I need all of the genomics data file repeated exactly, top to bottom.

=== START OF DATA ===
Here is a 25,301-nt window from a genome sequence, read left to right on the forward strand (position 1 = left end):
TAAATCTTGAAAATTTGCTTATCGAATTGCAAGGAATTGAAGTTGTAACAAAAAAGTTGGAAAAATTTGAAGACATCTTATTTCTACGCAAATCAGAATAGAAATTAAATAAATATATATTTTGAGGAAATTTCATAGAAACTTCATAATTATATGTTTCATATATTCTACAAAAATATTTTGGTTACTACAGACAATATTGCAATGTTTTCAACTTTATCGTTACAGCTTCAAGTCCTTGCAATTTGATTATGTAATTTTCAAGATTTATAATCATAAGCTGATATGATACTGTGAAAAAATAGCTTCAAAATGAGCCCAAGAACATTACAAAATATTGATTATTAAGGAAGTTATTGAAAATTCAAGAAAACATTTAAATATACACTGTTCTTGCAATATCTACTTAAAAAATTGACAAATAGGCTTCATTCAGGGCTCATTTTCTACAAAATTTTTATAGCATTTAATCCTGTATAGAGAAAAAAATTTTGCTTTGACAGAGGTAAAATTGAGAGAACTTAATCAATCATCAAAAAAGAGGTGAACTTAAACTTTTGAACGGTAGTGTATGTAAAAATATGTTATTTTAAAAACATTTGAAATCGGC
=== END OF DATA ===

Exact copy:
Here is a 25,301-nt window from a genome sequence, read left to right on the forward strand (position 1 = left end):
TAAATCTTGAAAATTTGCTTATCGAATTGCAAGGAATTGAAGTTGTAACAAAAAAGTTGGAAAAATTTGAAGACATCTTATTTCTACGCAAATCAGAATAGAAATTAAATAAATATATATTTTGAGGAAATTTCATAGAAACTTCATAATTATATGTTTCATATATTCTACAAAAATATTTTGGTTACTACAGACAATATTGCAATGTTTTCAACTTTATCGTTACAGCTTCAAGTCCTTGCAATTTGATTATGTAATTTTCAAGATTTATAATCATAAGCTGATATGATACTGTGAAAAAATAGCTTCAAAATGAGCCCAAGAACATTACAAAATATTGATTATTAAGGAAGTTATTGAAAATTCAAGAAAACATTTAAATATACACTGTTCTTGCAATATCTACTTAAAAAATTGACAAATAGGCTTCATTCAGGGCTCATTTTCTACAAAATTTTTATAGCATTTAATCCTGTATAGAGAAAAAAATTTTGCTTTGACAGAGGTAAAATTGAGAGAACTTAATCAATCATCAAAAAAGAGGTGAACTTAAACTTTTGAACGGTAGTGTATGTAAAAATATGTTATTTTAAAAACATTTGAAATCGGC